I thought really hard before writing this post and adding the accompanying images - me faffing about in a t-shirt, appearing not to have a care in the world. I was so worried it would be seen as insensitive and out of touch.
After yesterday’s atrocities in and around London Bridge and the loss of life and injury which has once again shaken this beautiful city, the country and the world to the core - who cares about clothes? Nothing matters more than our loved ones and the safety of our country, so why on earth would I choose to write today about art and fashion?
Because in times like this, the things we love matter a lot. They are a comfort and a release and they serve as some form of uniformity when the new normal seems to be fear of attack. I don’t know why the evil bastards did what they did yesterday and I don’t want to face up to their motives and ongoing intentions. Last night as news of yet another terrorist horror unfolded on the news and spread like wildfire through social media, I shook and cried and gripped my husband’s hand even tighter. I watched my baby sleeping and when he woke up at 2am I held him and whispered that I loved him.
This morning in the light of day though, I felt frightened and heartbroken for those who had lost their lives or been injured in the name of terror but also really, really angry. How dare they try to prevent us from enjoying our freedoms, to constrain or change us. To stop us doing the things we love and feel passionate about. The things that make us, us.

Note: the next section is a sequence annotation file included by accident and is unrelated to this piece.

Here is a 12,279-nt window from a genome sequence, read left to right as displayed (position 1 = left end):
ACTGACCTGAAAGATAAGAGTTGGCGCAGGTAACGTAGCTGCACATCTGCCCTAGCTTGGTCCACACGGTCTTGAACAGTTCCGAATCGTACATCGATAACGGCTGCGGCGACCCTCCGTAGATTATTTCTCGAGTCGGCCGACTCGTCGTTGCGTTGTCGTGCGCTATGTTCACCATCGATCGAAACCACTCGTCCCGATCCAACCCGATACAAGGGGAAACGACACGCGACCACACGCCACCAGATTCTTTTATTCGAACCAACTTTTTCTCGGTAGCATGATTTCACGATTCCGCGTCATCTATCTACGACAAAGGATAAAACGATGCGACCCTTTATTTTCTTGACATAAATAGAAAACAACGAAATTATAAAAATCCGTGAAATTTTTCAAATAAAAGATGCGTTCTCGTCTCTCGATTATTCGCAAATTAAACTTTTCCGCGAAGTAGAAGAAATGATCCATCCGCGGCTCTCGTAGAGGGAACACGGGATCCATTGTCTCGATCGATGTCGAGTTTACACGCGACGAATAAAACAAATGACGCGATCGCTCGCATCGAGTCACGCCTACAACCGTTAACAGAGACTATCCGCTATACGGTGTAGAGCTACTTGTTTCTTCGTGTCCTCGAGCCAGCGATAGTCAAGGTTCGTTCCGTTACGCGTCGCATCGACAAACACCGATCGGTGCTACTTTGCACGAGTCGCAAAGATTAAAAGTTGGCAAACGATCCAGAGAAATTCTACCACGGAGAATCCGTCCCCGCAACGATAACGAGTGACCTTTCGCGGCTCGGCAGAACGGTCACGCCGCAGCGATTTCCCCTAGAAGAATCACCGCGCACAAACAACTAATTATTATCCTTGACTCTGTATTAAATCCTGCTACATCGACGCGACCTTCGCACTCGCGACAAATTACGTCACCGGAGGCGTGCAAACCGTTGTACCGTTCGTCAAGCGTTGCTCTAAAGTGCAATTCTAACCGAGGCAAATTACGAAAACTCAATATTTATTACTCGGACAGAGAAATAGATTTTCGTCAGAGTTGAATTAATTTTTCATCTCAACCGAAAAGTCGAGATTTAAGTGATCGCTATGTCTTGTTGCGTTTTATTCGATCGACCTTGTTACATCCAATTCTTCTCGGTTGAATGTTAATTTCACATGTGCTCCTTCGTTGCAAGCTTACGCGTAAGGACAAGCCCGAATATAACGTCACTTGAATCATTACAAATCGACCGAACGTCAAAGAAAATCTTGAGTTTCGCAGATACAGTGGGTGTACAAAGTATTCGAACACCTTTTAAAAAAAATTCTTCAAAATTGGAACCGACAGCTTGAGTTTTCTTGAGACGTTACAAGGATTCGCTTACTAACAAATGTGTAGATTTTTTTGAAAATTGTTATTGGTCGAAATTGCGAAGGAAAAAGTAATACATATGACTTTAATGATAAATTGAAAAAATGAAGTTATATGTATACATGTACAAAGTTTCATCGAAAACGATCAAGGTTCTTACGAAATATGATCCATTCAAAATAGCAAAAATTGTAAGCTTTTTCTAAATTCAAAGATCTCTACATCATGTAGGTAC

We all need a creative outlet and for me, that’s fashion. Yesterday afternoon, hours before it felt like the world had turned in on itself I popped into designer Simeon Farrar’s store near my house in Walthamstow, East London. It’s a creative, fluid space with art hanging on the walls, clothes suspended boldly on rails and next season’s stock amassed and ready to be dispatched.
I spotted this amazing, super fashion-y t-shirt and it made me grin. Members of fashion’s coolest gang, like Anna Wintour, Marc Jacobs, Lee McQueen and Paul Smith, brought to life by Farrar’s charming illustration.
He is a British illustrator, artist and designer and founder of label Blackscore. As well as an architect of his own respected collections, Farrar has collaborated with fair trade fashion pioneer People Tree and his infamous Kate Mouse t-shirt raised funds for Save The Children’s 2011 emergency earthquake appeal. He worked with the Gynaecological Cancer Fund and TopShop to create the Lady Garden range of hoodies, t-shirts and sweatpants to raise awareness of gynae cancer symptoms and the campaigns were fronted by eminent models and fashion influencers. I met Simeon and his partner yesterday, and they were warm and down to earth and I left feeling encouraged and inspired.
So, in the grand scheme of things, of course clothes don’t really matter. As the postcard that came with my purchase quips, ‘this t-shirt will make you look good, get dirty and be cooler than all your other t-shirts’. This t-shirt will not, though ‘let you down, lie to you and it won’t save the world’.
Right now, I don’t know what will save the world and that worries me very much. But we shouldn’t stop doing the things we do, the things we enjoy or from expressing ourselves creatively. These are our privileges, our values and the sheer beauty of living in a vibrant city such as London.